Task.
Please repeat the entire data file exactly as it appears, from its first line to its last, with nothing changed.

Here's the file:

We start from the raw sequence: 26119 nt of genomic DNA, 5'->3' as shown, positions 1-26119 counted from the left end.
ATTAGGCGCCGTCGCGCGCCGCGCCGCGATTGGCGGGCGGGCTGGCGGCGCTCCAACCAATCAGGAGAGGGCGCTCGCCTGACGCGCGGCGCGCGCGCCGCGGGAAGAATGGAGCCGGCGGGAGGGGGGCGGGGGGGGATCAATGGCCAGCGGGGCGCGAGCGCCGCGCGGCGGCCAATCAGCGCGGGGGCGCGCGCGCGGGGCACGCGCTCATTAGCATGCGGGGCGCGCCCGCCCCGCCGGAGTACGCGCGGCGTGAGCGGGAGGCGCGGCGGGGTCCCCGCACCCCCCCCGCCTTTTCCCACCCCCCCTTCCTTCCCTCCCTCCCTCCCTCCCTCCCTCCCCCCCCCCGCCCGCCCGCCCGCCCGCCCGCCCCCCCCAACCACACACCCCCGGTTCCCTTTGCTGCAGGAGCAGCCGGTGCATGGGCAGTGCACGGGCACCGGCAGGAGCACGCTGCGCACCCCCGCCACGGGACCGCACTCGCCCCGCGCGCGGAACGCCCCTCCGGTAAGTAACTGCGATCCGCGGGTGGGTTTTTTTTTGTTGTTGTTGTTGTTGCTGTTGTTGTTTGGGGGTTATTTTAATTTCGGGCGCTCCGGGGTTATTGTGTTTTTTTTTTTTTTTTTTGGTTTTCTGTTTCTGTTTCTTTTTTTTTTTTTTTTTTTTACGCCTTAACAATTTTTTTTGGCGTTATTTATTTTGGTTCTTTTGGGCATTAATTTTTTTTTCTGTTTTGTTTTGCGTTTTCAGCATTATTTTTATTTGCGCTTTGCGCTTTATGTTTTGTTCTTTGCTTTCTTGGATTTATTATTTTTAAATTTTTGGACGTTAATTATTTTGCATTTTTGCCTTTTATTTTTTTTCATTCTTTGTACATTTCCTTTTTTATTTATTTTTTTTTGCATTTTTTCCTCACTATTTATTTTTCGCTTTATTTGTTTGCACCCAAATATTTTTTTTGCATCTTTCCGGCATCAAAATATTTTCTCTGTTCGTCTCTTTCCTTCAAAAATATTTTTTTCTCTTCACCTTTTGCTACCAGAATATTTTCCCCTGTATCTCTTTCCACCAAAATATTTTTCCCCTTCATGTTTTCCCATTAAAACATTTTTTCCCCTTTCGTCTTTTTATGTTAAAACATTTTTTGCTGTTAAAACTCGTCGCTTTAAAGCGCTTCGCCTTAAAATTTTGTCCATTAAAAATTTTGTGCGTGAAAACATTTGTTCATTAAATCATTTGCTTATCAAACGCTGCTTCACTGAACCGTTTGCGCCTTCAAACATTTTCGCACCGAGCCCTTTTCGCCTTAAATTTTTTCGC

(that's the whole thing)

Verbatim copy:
We start from the raw sequence: 26119 nt of genomic DNA, 5'->3' as shown, positions 1-26119 counted from the left end.
ATTAGGCGCCGTCGCGCGCCGCGCCGCGATTGGCGGGCGGGCTGGCGGCGCTCCAACCAATCAGGAGAGGGCGCTCGCCTGACGCGCGGCGCGCGCGCCGCGGGAAGAATGGAGCCGGCGGGAGGGGGGCGGGGGGGGATCAATGGCCAGCGGGGCGCGAGCGCCGCGCGGCGGCCAATCAGCGCGGGGGCGCGCGCGCGGGGCACGCGCTCATTAGCATGCGGGGCGCGCCCGCCCCGCCGGAGTACGCGCGGCGTGAGCGGGAGGCGCGGCGGGGTCCCCGCACCCCCCCCGCCTTTTCCCACCCCCCCTTCCTTCCCTCCCTCCCTCCCTCCCTCCCTCCCCCCCCCCGCCCGCCCGCCCGCCCGCCCGCCCCCCCCAACCACACACCCCCGGTTCCCTTTGCTGCAGGAGCAGCCGGTGCATGGGCAGTGCACGGGCACCGGCAGGAGCACGCTGCGCACCCCCGCCACGGGACCGCACTCGCCCCGCGCGCGGAACGCCCCTCCGGTAAGTAACTGCGATCCGCGGGTGGGTTTTTTTTTGTTGTTGTTGTTGTTGCTGTTGTTGTTTGGGGGTTATTTTAATTTCGGGCGCTCCGGGGTTATTGTGTTTTTTTTTTTTTTTTTTGGTTTTCTGTTTCTGTTTCTTTTTTTTTTTTTTTTTTTTACGCCTTAACAATTTTTTTTGGCGTTATTTATTTTGGTTCTTTTGGGCATTAATTTTTTTTTCTGTTTTGTTTTGCGTTTTCAGCATTATTTTTATTTGCGCTTTGCGCTTTATGTTTTGTTCTTTGCTTTCTTGGATTTATTATTTTTAAATTTTTGGACGTTAATTATTTTGCATTTTTGCCTTTTATTTTTTTTCATTCTTTGTACATTTCCTTTTTTATTTATTTTTTTTTGCATTTTTTCCTCACTATTTATTTTTCGCTTTATTTGTTTGCACCCAAATATTTTTTTTGCATCTTTCCGGCATCAAAATATTTTCTCTGTTCGTCTCTTTCCTTCAAAAATATTTTTTTCTCTTCACCTTTTGCTACCAGAATATTTTCCCCTGTATCTCTTTCCACCAAAATATTTTTCCCCTTCATGTTTTCCCATTAAAACATTTTTTCCCCTTTCGTCTTTTTATGTTAAAACATTTTTTGCTGTTAAAACTCGTCGCTTTAAAGCGCTTCGCCTTAAAATTTTGTCCATTAAAAATTTTGTGCGTGAAAACATTTGTTCATTAAATCATTTGCTTATCAAACGCTGCTTCACTGAACCGTTTGCGCCTTCAAACATTTTCGCACCGAGCCCTTTTCGCCTTAAATTTTTTCGC